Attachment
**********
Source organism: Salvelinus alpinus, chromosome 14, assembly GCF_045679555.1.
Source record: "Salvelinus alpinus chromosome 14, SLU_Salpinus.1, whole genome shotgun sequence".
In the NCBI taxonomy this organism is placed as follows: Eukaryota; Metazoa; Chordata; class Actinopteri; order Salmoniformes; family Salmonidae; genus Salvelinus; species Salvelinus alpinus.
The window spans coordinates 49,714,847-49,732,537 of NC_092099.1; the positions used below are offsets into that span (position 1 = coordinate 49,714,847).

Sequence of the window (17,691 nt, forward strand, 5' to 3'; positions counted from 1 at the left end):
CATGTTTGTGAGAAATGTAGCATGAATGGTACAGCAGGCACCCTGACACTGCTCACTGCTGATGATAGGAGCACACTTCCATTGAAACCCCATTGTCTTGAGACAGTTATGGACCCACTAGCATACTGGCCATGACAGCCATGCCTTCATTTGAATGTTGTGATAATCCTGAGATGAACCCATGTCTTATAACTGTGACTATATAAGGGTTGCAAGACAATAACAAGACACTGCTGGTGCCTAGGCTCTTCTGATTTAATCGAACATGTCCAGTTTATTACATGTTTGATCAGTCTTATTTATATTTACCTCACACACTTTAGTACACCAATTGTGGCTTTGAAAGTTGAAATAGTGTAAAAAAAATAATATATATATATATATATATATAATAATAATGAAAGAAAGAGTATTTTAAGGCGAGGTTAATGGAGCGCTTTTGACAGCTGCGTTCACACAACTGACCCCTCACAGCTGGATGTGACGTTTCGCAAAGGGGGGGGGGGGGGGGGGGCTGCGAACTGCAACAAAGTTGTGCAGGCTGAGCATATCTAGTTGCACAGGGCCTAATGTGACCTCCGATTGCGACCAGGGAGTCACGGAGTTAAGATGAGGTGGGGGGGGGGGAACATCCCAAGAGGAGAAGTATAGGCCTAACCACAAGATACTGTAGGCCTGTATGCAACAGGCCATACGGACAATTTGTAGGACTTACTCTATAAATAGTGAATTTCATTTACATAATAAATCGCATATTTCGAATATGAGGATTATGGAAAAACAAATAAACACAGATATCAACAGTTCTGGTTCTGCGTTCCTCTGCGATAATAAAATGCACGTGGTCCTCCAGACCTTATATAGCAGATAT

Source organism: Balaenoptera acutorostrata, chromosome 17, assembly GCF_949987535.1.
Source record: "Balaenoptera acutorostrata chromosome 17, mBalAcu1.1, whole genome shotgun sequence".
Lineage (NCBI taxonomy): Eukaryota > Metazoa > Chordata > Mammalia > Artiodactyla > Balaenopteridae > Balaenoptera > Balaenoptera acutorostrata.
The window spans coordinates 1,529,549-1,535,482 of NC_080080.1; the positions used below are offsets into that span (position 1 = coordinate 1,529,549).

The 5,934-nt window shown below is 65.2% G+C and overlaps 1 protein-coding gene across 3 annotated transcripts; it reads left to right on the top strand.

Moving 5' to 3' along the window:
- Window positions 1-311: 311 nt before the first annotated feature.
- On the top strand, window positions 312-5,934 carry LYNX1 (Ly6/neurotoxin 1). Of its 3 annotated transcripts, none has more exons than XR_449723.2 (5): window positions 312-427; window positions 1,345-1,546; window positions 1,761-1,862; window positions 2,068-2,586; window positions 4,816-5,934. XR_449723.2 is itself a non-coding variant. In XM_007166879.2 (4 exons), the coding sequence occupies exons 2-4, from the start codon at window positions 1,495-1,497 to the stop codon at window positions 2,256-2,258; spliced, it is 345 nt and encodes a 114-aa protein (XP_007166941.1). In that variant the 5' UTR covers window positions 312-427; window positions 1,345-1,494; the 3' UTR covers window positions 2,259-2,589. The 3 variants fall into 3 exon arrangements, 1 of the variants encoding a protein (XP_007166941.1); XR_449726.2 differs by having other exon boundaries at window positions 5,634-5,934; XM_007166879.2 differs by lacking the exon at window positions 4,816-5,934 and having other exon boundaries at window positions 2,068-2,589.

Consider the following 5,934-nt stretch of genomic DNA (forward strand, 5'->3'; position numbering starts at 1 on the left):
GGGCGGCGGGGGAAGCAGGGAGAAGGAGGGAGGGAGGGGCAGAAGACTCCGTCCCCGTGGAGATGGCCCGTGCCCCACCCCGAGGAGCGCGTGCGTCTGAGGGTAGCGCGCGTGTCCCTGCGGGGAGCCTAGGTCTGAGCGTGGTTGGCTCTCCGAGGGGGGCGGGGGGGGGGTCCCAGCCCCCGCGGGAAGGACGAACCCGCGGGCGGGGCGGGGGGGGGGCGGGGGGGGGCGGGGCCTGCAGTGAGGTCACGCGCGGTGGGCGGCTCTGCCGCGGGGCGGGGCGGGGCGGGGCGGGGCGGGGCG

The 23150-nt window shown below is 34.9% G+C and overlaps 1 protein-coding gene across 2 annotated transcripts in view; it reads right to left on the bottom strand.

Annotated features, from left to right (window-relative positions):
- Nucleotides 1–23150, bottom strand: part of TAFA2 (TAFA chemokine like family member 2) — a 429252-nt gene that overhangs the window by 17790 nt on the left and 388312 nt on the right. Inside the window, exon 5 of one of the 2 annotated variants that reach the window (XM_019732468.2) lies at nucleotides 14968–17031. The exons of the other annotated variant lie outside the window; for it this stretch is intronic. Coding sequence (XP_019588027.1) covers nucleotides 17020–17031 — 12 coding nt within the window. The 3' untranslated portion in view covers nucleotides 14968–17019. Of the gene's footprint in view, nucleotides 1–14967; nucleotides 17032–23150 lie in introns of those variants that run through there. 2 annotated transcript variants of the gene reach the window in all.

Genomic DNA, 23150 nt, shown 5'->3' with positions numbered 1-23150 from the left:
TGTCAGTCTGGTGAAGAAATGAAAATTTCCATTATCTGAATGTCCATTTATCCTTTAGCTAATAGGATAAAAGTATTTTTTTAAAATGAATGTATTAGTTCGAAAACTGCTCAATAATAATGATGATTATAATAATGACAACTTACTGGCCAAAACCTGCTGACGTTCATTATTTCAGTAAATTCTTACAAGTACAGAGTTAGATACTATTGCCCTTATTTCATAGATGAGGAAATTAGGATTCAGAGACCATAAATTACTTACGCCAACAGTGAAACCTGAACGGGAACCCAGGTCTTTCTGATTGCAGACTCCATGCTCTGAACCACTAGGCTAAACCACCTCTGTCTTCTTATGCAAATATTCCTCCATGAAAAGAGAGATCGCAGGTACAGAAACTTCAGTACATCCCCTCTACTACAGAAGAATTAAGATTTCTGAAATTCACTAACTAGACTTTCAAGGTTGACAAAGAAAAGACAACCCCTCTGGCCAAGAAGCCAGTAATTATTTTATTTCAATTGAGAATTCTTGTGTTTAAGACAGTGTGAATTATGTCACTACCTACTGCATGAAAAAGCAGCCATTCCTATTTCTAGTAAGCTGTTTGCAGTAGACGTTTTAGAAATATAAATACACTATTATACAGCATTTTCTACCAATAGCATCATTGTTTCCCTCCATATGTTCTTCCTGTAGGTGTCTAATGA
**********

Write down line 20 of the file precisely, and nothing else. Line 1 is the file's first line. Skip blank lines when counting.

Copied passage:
Genomic DNA, 23150 nt, shown 5'->3' with positions numbered 1-23150 from the left: